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Page 8 text:
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Page 7 text:
Our Mothers, Wives, and Sweethearts
The committee for the cruise book was appointed
by the Commanding Officer on the 17th of January.
1952, and consists of the following members:
Lieutenant John W. Brodhacker
Lieutenant junior grade John J. 'Mc. Carthy
Ensign Edward R. Neely, Jr. i
Ensign James E. Webster
Edward P. Caraher, Ir., QM2
Donald E. Burkhardt, YN2
Terrence F. Kennedy, YNSN.
To those who participated. . .
Preparation of the ccCruise Bookn was a job made
possible only by the participation of many members of
the crew. It is impossible to list accurately all the names
of those that contributed, either by donating some of
their off-duty time to the many details of compiling
material for the book, by staging the scenes that depict
life aboard our ship, or by submitting photographs for
use in the book. To all of those that contributed, we
extend our sincerest appreciation for making possible
this record of our 1952 Mediterranean Cruise.
Page 9 text:
H l S T O RY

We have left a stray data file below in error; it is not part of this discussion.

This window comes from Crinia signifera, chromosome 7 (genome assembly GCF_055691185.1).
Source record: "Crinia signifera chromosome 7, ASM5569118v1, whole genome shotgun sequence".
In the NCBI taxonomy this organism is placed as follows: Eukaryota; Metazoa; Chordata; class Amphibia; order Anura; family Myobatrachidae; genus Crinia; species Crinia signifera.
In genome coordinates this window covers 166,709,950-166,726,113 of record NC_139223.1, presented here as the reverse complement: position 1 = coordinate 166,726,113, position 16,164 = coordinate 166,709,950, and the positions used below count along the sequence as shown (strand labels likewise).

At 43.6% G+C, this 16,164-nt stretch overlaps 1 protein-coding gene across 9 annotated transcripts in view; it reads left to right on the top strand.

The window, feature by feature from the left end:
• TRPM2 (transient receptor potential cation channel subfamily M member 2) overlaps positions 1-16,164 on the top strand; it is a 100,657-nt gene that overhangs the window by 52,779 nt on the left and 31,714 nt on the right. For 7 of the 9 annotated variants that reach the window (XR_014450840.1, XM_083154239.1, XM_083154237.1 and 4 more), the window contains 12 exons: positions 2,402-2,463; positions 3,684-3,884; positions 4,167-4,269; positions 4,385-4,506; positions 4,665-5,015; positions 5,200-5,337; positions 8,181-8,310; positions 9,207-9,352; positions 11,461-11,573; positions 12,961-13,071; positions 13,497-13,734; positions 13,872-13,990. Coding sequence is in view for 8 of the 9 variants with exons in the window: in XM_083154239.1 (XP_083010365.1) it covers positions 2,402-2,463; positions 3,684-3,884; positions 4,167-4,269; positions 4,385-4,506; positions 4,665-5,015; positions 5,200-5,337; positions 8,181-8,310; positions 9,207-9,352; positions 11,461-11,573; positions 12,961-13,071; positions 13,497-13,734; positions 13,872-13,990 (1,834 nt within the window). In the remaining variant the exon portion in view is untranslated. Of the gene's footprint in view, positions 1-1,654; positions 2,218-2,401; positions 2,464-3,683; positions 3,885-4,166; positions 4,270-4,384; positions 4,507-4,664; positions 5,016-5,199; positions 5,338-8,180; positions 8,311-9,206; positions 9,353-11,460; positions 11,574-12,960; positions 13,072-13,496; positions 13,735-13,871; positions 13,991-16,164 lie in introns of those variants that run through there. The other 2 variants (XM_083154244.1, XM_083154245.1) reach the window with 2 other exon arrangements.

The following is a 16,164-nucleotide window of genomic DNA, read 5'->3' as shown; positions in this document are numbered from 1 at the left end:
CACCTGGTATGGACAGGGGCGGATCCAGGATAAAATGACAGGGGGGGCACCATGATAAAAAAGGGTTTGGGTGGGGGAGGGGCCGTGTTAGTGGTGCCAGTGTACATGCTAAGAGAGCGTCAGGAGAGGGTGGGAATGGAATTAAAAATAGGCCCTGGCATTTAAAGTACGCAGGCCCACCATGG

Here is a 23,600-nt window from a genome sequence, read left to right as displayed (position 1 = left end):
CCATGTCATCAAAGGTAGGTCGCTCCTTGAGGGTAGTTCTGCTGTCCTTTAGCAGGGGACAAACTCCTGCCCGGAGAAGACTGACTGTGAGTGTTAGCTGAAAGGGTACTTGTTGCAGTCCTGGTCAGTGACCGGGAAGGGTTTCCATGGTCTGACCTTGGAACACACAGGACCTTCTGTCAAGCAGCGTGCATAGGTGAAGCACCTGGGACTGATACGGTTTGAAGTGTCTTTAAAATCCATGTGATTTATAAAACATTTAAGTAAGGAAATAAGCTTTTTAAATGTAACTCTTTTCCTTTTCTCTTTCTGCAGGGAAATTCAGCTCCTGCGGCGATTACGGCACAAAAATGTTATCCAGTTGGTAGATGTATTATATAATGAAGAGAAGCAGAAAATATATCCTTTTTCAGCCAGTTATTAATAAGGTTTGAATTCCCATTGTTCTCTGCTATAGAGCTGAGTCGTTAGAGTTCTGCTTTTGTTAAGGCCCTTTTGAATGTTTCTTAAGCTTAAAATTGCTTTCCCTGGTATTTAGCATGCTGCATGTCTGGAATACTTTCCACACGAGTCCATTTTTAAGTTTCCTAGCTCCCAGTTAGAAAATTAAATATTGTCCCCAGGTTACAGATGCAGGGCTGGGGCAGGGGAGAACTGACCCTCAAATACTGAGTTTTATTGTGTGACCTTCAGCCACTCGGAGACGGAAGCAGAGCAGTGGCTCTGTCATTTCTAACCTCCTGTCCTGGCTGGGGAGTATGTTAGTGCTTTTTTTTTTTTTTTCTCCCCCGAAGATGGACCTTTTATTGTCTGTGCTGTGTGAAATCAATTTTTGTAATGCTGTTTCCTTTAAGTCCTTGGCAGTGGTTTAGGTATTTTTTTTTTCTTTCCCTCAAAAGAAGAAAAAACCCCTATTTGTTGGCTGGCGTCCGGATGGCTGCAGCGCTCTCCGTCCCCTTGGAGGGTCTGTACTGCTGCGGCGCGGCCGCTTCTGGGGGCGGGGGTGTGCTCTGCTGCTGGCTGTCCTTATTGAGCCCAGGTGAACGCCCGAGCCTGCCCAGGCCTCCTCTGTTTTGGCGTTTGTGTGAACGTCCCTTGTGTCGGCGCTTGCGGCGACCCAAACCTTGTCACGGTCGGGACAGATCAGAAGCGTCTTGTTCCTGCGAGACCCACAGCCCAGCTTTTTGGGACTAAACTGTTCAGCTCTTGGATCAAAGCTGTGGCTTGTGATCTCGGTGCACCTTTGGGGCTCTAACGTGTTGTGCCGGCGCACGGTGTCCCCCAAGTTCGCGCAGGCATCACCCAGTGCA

The U. S. S. Steinaker is one of the DD 692 Sumner Class, long-hull destroyers developed late in
the last war for the purpose of accompanying fast Naval Task Forces on extensive operations on the high
seas. She was built by the Bethlehem Steel Company of Staten Island, New York, and was commissioned on
. . . . d . h
26 May 1945. From that tnnc until the close of hostilities she served in the Atlantic Area, an since t en
has been a part of the U. S. Atlantic Fleet.
Tl 'X shii is named in honor of Private First Class Donald Baur Steinaker, United States Marine
Corps Beserve, who was killed at the age of 20 during the early and crucial period of fierce fighting for the
' ' ' ' b f th First Raider
conquest of the Japanese-held island of Guadalcanal in the Soutlm est Pacific. As a mem er o e
Battalion, Steinaker participated in a violent hand to hand battle against overwhelming Japanese forces early
in the morning of 8 October 1942. In the dark jungle twelve marines were killed and twenty two wounded, but
d d ' h li her Fiftv nine Japanese died in the desperate attack. Private Steinaker
the toll of enemy ea was muc 1 g . I -
refused to be dislodged from his position and died heroically at his post. For this action he was posthumously
' ' ' ' ' G d 1 l S l mon
awarded the Navy Cross. He now lies buried in the United States Naval Cemetery at ua a cana , o o
I l d . This destro er was named after Donald Baur Steinaker to perpetuate the ideals for which we fought.
s an s y
O F 'da A ril 13, 1945, the commissioning crew was mustered for the first time at the Naval
n ri y, p
Operating Base, Norfolk, Virginia where they received extensive pre-commissioning training. The crew went
' ' ' Y d d the next da the com-
aboard the Steinaker for the first time on May 25th, at the Brooklyn Navy ar an y
mission pennant was hoisted. Among the visitors was Miss Steinaker, sister of Private Steinaker.
Af her commissioning in May 1945 the Steinaker made her shakedown cruise to Guantanamo